Amazon (NASDAQ: AMZN) had an incredible 2017. It consistently beat earnings estimates, bought Whole Foods Market, and its stock price increased about 56%. Along the way, CEO Jeff Bezos became the wealthiest person in the world, surpassing $100 billion in net worth.
But investors don't buy shares of a company based on what happened in the past; they buy based on expectations for the future. Here's what investors can expect from Amazon in 2018.
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More video spending
Amazon launched Prime Video globally at the end of 2016, opening up the video streaming service to an additional 190 or so countries. The global launch provides additional scale for Amazon to leverage its video content spending, which reached an estimated $4.5 billion last year.
Investors should expect Amazon to spend even more on video content in 2018. Video is a key part of Amazon Prime. CFO Brian Olsavsky told analysts the video business "continues to drive better conversion of free trials, higher membership renewal rates for existing subscribers, and higher overall engagement." Prime members who watch video also spend more on Amazon, according to Olsavsky.
Prime members streamed more video in 2017 than ever before. Investors should expect that trend to continue this year as Amazon continues to invest in content and it makes partnerships with hardware makers.
Growing the advertising business
Amazon's ad business is quickly becoming a force to be reckoned with. While Amazon started its ad business about 10 years ago and used it as a way to offset the cost of Kindle devices, it's quickly becoming a multibillion dollar business. The company generated $2.8 billion in ad revenue last year, according to an estimate from J.P. Morgan analyst Doug Anmuth. Citi analyst Mark May thinks Amazon's ad business could bring in over $10 billion this year.
The advertising business benefits from the growth of Prime and Amazon as a destination for product searches. But Amazon still has room to expand its ad products to other publishers' websites. It remains in the very early stages of displaying ads on third-party websites, so look for Amazon to expand its ad products and improve its self-serve ad-buying platform.
More moves in groceries
Amazon's purchase of Whole Foods last year shows how serious Amazon is about selling groceries. AmazonFresh -- the company's fresh grocery delivery service -- has been around for about a decade, but it hasn't expanded to very many cities. Nonetheless, Amazon's grocery sales have continued to climb as more shoppers embrace online grocery shopping.
Amazon has already made a big move in its efforts to win grocery sales by opening its Amazon Go store to the public. The convenience store relies on cameras, sensors, and artificial intelligence to do away with checkout clerks. The idea is to replace marginal costs like employees with fixed costs to improve the long-term profitability of the brick-and-mortar store. Amazon could extend some of Amazon Go's technology to Whole Foods.
Additionally, Whole Foods provides the scale needed to expand AmazonFresh to a lot more markets. That could enable Amazon to lower the subscription price for Fresh, lower the minimum order threshold, or both. Such a move could result in a lot more people buying groceries on Amazon.com.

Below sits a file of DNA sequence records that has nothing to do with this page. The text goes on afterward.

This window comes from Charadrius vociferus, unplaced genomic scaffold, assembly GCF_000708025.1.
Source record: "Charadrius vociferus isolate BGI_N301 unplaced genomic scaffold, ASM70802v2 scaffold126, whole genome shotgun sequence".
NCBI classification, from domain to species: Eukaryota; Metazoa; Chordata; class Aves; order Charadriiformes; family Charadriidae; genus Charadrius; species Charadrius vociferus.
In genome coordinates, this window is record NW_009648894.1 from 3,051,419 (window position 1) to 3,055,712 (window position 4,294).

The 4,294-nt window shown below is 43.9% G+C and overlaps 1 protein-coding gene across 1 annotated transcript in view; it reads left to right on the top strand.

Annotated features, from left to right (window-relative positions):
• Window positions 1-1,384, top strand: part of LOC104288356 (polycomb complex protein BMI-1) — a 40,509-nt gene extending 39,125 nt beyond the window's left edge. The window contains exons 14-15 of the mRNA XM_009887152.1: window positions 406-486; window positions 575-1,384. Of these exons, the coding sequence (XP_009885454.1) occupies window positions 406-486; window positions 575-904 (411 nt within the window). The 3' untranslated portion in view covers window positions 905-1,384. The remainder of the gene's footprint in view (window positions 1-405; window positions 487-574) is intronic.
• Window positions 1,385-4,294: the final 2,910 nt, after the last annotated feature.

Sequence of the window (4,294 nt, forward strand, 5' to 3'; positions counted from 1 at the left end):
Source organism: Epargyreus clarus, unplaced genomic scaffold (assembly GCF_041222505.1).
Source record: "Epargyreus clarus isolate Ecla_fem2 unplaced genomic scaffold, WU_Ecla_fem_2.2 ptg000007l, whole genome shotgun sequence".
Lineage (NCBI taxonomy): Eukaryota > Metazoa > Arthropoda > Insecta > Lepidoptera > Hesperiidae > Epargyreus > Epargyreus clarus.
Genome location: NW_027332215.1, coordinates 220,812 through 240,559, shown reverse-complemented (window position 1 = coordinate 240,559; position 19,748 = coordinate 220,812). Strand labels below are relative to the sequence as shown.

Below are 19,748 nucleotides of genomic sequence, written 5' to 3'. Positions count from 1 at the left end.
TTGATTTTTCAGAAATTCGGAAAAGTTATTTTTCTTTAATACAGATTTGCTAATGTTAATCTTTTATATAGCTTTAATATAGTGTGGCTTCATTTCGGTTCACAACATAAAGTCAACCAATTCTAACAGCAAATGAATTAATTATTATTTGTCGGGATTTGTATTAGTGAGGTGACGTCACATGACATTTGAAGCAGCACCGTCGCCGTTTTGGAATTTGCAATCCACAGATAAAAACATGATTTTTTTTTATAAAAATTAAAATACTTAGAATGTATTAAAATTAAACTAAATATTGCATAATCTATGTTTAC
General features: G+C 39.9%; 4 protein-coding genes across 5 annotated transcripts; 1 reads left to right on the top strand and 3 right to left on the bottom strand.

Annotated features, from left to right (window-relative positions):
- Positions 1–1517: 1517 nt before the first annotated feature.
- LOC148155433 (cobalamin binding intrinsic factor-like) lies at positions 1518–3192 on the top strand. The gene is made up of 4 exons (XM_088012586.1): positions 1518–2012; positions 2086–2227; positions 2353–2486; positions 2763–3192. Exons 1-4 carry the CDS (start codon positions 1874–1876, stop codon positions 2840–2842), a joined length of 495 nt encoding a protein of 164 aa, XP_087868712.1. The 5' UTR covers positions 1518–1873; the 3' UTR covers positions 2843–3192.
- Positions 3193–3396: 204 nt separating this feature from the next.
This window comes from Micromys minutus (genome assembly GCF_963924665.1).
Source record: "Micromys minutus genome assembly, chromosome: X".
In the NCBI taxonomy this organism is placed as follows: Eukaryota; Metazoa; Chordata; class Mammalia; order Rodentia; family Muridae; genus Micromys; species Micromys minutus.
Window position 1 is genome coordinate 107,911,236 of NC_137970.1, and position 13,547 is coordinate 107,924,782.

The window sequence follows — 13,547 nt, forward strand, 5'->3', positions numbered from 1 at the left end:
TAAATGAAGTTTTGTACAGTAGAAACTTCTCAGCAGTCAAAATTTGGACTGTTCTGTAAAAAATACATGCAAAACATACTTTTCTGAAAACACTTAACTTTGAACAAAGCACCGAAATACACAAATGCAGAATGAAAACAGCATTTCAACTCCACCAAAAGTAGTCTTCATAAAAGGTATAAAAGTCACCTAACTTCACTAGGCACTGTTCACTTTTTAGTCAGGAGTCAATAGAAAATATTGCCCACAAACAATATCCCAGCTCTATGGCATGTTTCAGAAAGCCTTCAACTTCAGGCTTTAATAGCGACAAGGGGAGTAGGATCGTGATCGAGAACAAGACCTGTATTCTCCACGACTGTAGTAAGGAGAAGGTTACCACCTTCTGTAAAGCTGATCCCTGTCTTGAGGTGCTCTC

Alexa in everything
Amazon's voice assistant, Alexa, has been a surprise hit. The Echo Dot was Amazon's most popular item during the holiday season last year.
Investors should look for Alexa to start showing up in even more devices as it licenses the technology to manufacturers. At CES this year, Alexa showed up in cars, smart glasses, and even a smart toilet (because that's necessary). Expect for even more devices to integrate Alexa technology this year.
The smart speaker trend is just getting started, and 2018 promises to be even bigger than 2017. What's more, Amazon's early moves in the space provide it with a moat, as most Alexa-enabled device owners say they'll buy another Alexa-enabled device.
Alexa provides a platform for Amazon to increase sales for both its retail operations and its advertising business.
More private labels
Amazon's private-label business is accelerating as the retailer dives into more and more verticals. From snack food to furniture to baby wipes, Amazon's labels generated about $450 million in sales last year. The addition of Whole Foods' 365 Everyday Value brand has been a big hit with Amazon.com customers so far.
Private-label products generally come with higher profit margins, so it behooves Amazon to continue expanding into new areas. Its data on shoppers provides some of the best information to inform product and label decisions, ensuring Amazon hits the mark more often than not. Amazon is also at an advantage when it comes to promoting its own products, highlighting them in search results.
Amazon's private label business should continue to expand in 2018, but it's still an extremely small part of Amazon's total sales.
Already off to a great start
Amazon investors are probably happy with the stock performance through the first month of 2018. The share price is already up another 20% after a stellar 2017. As long as Amazon continues to execute across its wide array of businesses, there's no reason the stock can't continue to outperform the market in 2018.
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John Mackey, CEO of Whole Foods Market, an Amazon subsidiary, is a member of The Motley Fool's board of directors. Adam Levy owns shares of Amazon. The Motley Fool owns shares of and recommends Amazon. The Motley Fool has a disclosure policy.
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